Once you discovered a problem of a group of people, got to the bottom of it, its context, and the motivations that people have to solve this problem, you analyze the opportunity in detail. You evaluate if it is worth developing the digital product. You evaluate how to cover the costs of development and operation. And then you go for it.
There’s an enormous amount of books that talk about the subject and, if I would approach the subject in this book, it would probably double its size. That’s why I prefer recommending some book references that I find interesting on this matter. Moreover, software product development has been a much-explored topic in several articles, talks, and books about startups. In a way, startup and software product development can be considered synonyms.
The first book I am going to point out is the Startup Guide: How startups and established companies can create profitable digital products, published in 2012 by Casa do Codigo, written by this author. In this book, I talk about a number of software product development techniques and illustrate them with practical examples based on my experience with ContaCal and Locaweb, and conversations I had with people who are developing software products from other companies.
In it, I talk about various issues related to software product development, such as:
- Problem or need? What is the difference between problem and need? Should I focus on solving a problem or meeting a need?
- Web, mobile or social product? People have been spending more and more time on mobile and social networks. Should I focus my software product on the web or mobile first? Or is it better to make a Facebook application right away?
- What is MVP? What characterizes a product to be minimally viable? Viable for whom and for what?
- Why do I need to launch soon? You may have heard that the faster you launch your software product, the better. The first explanation that comes to mind when we think about it is the cost of development, i.e. the faster we launch, the less it will cost us. However, in my view, this is not the main reason. There are more important ones.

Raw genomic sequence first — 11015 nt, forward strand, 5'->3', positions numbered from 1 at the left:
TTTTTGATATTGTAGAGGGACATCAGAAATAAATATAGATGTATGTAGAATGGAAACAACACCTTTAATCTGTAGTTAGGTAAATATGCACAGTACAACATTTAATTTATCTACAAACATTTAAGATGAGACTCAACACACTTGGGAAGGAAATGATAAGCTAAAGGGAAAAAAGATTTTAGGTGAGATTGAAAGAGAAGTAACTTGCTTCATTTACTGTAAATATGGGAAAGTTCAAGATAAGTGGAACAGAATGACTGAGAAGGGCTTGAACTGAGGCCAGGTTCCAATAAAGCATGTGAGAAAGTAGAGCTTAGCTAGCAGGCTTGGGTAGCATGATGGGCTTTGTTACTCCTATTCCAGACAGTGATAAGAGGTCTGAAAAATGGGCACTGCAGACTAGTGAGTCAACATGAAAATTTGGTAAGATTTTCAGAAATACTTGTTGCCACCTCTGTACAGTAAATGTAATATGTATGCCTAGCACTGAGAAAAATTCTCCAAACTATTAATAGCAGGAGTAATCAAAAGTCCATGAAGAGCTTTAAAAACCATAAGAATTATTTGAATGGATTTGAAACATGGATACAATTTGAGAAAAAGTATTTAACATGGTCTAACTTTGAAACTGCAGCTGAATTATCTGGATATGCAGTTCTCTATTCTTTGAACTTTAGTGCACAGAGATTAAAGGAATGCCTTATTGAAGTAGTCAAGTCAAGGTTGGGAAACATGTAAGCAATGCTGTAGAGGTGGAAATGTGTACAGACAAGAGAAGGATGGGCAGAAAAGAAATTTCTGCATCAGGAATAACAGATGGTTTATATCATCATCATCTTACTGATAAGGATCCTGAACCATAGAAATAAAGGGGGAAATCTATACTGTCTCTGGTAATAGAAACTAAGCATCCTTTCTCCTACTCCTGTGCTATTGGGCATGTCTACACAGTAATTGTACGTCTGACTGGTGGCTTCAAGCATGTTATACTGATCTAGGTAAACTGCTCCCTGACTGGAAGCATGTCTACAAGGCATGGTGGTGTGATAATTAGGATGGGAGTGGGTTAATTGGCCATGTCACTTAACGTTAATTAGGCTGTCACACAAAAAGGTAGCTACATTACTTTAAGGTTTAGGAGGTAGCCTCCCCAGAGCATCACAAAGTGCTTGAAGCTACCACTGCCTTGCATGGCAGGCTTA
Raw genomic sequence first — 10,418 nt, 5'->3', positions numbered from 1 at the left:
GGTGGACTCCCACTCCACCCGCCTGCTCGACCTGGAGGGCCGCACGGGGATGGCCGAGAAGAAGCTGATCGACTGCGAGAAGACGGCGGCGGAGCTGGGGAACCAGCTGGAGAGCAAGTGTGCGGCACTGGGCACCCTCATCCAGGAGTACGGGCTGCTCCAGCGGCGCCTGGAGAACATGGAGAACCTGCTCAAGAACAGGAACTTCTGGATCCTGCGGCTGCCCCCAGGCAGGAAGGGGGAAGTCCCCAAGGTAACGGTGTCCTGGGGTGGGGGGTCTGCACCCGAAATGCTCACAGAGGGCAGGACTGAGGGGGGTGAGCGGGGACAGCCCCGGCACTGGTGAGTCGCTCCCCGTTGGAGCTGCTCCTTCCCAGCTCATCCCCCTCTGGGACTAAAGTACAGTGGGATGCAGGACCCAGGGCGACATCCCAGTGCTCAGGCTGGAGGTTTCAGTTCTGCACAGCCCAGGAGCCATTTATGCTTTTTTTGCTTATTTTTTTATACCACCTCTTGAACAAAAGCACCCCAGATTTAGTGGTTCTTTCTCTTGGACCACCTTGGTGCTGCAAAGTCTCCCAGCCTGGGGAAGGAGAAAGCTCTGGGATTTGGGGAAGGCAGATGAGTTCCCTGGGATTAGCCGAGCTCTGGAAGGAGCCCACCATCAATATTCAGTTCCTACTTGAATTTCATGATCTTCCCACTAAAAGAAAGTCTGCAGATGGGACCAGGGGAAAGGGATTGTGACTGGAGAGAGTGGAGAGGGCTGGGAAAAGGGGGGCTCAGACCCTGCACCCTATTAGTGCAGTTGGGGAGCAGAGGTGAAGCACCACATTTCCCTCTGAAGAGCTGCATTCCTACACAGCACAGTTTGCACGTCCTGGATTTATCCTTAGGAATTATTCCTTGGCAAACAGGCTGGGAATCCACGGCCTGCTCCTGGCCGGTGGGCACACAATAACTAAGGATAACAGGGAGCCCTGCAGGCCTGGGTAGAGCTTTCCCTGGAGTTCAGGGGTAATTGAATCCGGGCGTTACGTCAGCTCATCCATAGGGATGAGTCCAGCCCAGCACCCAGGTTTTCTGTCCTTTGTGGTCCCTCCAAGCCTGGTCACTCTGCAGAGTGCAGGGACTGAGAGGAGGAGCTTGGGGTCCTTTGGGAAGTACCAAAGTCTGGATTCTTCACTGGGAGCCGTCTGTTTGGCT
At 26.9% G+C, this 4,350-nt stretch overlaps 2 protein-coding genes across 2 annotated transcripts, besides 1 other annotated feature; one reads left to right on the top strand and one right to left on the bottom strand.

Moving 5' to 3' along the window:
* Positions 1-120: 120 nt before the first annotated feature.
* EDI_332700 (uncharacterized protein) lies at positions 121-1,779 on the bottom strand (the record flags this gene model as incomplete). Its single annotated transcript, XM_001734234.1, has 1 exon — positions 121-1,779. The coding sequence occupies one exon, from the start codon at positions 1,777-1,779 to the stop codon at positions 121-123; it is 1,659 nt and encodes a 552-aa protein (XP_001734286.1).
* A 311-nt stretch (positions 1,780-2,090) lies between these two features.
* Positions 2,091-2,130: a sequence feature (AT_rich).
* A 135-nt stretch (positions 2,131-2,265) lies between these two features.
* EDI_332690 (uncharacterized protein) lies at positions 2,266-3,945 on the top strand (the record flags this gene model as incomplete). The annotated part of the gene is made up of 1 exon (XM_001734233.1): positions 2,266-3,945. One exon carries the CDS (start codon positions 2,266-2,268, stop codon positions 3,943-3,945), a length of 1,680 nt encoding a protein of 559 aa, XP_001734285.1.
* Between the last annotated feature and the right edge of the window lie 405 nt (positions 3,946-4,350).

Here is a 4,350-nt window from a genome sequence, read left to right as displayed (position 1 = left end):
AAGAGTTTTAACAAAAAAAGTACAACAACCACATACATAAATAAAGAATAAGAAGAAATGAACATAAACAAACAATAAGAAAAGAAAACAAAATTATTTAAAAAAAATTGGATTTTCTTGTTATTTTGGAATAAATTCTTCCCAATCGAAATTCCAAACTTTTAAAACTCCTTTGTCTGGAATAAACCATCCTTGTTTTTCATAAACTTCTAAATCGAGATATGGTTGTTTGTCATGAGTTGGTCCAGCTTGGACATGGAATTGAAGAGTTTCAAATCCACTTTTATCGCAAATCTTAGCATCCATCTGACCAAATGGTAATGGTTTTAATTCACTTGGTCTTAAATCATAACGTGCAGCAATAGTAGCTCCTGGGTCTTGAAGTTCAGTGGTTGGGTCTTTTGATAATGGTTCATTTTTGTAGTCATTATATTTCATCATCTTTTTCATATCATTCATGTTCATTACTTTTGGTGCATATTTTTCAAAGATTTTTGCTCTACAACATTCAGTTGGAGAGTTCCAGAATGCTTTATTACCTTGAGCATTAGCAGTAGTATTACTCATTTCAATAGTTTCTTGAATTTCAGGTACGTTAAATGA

- How to make your web product fast? Once you understand why it is important to develop your software product quickly, the next concern is how to accelerate this development.
- How to set the right price? Will you charge for your product? How much? When?
- Is a free plan worth it? There are several software products that offer free plans. Is it worth it for any kind of software product? If not, what type of software product benefits from offering a free plan?
- Launch Checklist. Okay, you are all set to launch your software product. Really? It’s always good to check that everything is in order before you “open the doors”.
More Reading Suggestions
Following are more reading tips on software product development, in order of importance:
- Lean Inception: How to Align People and Build the Right Product, by Paulo Caroli, in which he shares a sequence of quick activities to understand and plan the creation of lean products, based on the concept of minimum viable product.
- Getting real: the smarter, faster, easier way to build a successful web application, by Jason Fried, David Heinemeier Hansson and Matthew Linderman. This book tells how the guys from 37signals built their successful products. It holds lots of practical tips.